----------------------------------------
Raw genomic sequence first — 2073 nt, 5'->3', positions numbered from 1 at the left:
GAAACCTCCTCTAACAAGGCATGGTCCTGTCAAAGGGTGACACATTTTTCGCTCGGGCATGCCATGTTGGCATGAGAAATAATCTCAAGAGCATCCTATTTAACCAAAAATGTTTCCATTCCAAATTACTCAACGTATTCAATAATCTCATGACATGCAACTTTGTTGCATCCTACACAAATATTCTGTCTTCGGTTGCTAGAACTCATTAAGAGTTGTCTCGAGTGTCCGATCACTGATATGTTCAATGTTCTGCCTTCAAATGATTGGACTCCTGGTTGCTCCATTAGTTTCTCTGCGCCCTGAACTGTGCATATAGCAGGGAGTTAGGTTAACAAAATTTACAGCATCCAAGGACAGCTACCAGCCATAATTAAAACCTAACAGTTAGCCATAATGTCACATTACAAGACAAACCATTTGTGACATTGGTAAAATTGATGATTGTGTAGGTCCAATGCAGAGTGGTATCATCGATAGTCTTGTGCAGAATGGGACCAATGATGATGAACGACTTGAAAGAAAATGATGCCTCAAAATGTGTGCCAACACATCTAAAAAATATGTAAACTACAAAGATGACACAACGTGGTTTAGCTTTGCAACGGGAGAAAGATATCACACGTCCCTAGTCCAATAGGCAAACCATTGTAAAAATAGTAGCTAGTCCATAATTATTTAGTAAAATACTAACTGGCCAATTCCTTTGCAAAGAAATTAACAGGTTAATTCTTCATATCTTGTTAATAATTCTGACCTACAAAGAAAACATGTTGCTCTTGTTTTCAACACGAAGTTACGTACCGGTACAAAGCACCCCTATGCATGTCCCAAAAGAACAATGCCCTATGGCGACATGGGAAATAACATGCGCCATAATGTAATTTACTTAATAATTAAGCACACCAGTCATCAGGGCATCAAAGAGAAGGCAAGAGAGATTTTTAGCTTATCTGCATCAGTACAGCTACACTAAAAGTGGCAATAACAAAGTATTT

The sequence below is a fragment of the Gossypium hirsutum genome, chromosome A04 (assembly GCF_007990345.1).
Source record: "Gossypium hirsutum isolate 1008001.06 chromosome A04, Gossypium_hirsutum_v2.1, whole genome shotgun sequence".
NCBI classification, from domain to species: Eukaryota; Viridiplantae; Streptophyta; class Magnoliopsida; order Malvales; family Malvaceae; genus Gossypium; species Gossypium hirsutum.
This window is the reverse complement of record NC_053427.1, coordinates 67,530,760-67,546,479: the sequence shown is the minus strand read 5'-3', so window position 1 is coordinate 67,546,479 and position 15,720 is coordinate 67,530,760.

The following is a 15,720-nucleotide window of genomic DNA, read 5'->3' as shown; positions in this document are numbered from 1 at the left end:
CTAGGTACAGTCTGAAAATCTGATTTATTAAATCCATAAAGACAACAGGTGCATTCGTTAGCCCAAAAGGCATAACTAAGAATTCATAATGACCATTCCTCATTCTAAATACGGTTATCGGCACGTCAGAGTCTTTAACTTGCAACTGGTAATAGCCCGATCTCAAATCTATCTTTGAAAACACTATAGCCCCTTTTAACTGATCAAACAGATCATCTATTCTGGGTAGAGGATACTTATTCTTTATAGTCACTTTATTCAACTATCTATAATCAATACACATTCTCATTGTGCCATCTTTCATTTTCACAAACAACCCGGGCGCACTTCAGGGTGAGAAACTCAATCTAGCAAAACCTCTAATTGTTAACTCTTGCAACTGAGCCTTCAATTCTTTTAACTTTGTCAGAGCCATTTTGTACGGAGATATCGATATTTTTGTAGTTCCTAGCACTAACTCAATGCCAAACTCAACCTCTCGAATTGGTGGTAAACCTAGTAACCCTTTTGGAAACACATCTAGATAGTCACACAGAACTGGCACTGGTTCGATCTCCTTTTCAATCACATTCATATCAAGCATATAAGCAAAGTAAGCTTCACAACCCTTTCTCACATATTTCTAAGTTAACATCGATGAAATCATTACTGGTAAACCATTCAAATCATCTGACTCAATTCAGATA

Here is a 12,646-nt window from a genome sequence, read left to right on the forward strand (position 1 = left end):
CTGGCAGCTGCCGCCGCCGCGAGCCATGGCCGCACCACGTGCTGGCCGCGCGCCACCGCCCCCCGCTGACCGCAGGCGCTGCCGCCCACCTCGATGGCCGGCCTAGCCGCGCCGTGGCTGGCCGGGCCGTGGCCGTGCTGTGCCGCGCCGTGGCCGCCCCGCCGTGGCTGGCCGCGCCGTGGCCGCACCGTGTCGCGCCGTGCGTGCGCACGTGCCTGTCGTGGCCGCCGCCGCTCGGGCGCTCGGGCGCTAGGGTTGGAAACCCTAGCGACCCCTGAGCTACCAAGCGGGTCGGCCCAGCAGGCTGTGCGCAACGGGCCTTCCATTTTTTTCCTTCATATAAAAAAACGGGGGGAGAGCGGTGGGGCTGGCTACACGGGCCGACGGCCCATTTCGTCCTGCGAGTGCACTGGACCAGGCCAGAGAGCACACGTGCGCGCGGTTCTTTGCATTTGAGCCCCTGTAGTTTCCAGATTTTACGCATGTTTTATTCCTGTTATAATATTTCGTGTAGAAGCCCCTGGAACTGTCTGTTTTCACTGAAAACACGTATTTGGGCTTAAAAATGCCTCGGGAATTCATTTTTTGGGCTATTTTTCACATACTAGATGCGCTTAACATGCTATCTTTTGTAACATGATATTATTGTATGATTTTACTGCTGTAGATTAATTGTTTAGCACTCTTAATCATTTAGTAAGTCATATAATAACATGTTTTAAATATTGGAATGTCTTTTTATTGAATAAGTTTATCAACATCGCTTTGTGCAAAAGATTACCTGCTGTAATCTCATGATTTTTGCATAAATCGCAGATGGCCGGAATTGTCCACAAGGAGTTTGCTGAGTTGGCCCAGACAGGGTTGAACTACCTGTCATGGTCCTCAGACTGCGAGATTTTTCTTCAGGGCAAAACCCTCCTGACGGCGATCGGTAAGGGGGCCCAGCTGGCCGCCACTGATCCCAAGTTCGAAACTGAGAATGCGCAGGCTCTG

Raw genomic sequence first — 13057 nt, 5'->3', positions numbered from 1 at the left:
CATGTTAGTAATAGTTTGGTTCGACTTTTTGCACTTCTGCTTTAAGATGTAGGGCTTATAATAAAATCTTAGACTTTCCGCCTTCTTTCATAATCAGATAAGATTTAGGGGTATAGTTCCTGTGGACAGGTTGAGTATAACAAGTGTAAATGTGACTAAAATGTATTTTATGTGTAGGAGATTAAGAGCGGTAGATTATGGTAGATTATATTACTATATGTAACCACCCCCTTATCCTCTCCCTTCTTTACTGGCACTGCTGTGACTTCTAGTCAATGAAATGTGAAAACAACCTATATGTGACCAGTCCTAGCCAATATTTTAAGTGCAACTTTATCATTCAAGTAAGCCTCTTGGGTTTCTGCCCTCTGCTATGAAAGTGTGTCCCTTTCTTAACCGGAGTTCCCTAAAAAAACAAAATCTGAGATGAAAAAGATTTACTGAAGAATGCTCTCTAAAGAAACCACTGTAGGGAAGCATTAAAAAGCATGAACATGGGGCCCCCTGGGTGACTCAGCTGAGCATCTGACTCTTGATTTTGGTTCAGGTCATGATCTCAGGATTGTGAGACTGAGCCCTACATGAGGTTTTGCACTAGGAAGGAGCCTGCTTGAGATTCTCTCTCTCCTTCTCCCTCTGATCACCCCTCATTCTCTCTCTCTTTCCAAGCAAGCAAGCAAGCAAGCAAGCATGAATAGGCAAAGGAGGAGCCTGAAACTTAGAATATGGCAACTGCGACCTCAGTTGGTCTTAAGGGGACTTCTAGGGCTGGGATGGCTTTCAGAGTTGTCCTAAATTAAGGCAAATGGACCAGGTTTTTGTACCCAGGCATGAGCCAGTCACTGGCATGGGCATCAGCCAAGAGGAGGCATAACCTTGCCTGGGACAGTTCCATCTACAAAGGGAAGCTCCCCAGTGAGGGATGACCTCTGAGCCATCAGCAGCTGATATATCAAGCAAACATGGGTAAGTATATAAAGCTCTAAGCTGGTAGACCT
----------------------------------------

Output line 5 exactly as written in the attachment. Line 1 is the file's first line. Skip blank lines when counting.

NCBI classification, from domain to species: Eukaryota; Viridiplantae; Streptophyta; class Magnoliopsida; order Malvales; family Malvaceae; genus Gossypium; species Gossypium hirsutum.